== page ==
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Chapter 2


CHAPTER II.

IN a high-walled corrider of one of the college buildings, a
crowd of students waited amid jostlings and a loud buzz of talk.
Suddenly a huge pair of doors flew open and a wedge of young
men inserted itself boisterously and deeply into the throng.
There was a great scuffle attended by a general banging of
books upon heads. The two lower classes engaged in herculean
play while members of the two higher classes, standing aloof,
devoted themselves strictly to the encouragement of whichever
party for a moment lost ground or heart. This was in order to
prolong the conflict.

The combat, waged in the desperation of proudest youth,
waxed hot and hotter. The wedge had been instantly smitten
into a kind of block of men. It had crumpled into an irregular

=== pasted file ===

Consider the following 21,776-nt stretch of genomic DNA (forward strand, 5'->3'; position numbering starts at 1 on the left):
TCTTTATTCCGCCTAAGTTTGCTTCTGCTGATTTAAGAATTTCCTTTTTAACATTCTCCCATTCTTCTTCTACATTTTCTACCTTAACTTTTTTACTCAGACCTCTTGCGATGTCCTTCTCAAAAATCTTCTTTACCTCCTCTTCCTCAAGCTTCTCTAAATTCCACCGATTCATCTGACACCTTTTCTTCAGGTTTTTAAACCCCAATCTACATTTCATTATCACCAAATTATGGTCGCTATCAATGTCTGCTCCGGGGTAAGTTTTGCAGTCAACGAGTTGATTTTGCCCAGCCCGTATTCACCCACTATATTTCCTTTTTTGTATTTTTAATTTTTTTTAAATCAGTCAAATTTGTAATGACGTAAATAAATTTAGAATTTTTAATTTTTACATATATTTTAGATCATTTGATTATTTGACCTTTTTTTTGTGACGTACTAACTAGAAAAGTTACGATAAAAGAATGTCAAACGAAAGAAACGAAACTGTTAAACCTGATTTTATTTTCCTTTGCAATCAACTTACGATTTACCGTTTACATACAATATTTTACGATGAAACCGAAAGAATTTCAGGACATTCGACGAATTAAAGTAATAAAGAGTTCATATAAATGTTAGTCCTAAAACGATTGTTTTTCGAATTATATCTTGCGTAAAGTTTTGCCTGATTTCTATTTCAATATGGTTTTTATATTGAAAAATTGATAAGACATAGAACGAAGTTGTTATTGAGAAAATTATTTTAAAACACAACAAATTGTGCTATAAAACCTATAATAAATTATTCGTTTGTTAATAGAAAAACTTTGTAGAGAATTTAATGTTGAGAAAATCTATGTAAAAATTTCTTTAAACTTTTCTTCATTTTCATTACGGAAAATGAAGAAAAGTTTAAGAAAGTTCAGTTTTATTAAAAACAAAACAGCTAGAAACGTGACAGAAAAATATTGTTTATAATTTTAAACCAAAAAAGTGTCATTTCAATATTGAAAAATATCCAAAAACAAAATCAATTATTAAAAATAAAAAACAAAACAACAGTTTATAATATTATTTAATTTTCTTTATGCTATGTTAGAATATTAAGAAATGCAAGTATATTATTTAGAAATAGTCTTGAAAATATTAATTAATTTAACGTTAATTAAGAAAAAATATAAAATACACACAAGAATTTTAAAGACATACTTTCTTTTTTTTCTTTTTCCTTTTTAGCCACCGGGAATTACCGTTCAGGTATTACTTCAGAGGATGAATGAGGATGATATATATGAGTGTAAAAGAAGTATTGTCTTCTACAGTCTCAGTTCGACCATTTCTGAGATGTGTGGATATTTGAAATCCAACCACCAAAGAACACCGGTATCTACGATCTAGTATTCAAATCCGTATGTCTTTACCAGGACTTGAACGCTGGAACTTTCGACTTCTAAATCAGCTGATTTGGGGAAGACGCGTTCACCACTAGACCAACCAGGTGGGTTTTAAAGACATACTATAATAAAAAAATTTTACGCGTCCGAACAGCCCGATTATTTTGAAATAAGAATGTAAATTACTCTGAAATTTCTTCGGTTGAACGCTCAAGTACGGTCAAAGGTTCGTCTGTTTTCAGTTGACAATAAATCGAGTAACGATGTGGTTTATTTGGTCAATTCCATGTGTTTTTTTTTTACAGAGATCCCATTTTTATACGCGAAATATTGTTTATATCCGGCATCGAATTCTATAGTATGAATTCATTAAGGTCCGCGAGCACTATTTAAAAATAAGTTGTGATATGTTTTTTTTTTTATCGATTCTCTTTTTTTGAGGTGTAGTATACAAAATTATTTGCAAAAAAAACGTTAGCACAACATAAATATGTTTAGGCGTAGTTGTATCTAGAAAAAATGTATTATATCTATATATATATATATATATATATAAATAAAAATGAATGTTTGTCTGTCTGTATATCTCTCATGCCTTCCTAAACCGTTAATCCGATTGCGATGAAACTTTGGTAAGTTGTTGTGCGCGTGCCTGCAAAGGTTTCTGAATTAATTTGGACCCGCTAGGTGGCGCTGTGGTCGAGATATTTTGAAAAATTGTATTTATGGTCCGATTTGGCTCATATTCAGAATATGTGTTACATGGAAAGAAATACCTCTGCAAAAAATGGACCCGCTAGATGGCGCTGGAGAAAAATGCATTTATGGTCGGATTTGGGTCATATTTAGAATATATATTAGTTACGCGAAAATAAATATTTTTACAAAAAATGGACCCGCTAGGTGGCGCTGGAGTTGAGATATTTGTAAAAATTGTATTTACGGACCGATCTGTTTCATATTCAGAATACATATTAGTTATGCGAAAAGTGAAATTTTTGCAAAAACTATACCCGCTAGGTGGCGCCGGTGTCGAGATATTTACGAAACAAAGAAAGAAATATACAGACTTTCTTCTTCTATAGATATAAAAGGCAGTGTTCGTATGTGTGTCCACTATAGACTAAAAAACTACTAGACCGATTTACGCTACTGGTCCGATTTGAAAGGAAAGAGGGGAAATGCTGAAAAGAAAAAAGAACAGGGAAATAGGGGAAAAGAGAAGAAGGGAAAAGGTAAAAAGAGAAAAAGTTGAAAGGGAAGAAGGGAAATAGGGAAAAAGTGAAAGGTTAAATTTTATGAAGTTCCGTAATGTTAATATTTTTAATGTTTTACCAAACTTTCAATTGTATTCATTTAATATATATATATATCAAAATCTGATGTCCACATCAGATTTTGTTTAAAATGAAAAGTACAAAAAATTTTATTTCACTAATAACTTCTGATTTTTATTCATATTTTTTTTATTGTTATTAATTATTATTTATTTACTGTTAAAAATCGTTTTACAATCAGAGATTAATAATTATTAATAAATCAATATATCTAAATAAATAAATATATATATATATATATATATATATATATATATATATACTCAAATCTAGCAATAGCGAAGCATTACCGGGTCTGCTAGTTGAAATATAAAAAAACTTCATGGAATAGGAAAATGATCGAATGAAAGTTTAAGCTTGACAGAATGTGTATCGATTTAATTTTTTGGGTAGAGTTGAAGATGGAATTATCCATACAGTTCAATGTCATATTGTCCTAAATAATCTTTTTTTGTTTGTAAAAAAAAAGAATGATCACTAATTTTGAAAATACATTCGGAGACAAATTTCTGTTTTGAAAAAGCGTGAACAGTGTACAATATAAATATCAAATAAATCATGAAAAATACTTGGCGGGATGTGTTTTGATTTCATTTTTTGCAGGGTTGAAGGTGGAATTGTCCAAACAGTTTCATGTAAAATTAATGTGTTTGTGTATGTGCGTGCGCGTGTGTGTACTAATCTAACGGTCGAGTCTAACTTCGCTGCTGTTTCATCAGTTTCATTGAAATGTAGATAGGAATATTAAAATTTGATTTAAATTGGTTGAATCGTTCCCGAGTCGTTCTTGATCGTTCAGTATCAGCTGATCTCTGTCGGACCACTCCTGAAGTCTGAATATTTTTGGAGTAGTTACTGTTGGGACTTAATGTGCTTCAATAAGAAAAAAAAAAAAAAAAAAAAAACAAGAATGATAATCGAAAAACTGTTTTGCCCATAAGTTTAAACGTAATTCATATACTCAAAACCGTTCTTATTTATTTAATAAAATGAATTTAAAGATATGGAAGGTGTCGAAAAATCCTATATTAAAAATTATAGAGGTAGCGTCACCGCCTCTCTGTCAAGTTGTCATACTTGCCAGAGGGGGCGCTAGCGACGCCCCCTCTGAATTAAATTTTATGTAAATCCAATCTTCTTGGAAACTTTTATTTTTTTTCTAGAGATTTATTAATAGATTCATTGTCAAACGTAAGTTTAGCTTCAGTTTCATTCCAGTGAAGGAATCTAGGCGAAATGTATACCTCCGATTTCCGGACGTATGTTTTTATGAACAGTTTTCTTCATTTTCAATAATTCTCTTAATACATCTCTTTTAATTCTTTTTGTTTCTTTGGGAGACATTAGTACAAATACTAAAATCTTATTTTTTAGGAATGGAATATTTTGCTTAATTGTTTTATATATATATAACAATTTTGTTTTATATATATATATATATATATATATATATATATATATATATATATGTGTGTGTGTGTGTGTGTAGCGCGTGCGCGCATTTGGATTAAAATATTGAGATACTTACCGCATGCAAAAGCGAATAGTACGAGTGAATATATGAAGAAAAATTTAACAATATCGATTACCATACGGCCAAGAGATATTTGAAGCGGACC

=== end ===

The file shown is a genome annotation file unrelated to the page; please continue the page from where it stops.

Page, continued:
square and on three sides it was now assailed with remarkable
ferocity.

It was a matter of wall meet wall in terrific rushes, during
which lads could feel their very hearts leaving them in the
compress of friends and foes. They on the outskirts upheld the
honour of their classes by squeezing into paper thickness the
lungs of those of their fellows who formed the centre of the
melee

In some way it resembled a panic at a theatre.

The first lance-like attack of the Sophomores had been
formidable, but the Freshmen outnumbering their enemies and
smarting from continual Sophomoric oppression, had swarmed
to the front like drilled collegians and given the arrogant foe the
first serious check of the year. Therefore the tall Gothic
windows which lined one side of the corridor looked down
upon as incomprehensible and enjoyable a tumult as could
mark the steps of advanced education. The Seniors and juniors
cheered themselves ill. Long freed from the joy of such
meetings, their only means for this kind of recreation was to
involve the lower classes, and they had never seen the victims
fall to with such vigour and courage. Bits of printed leaves,
torn note-books, dismantled collars and cravats, all floated to
the floor beneath the feet of the warring hordes. There were no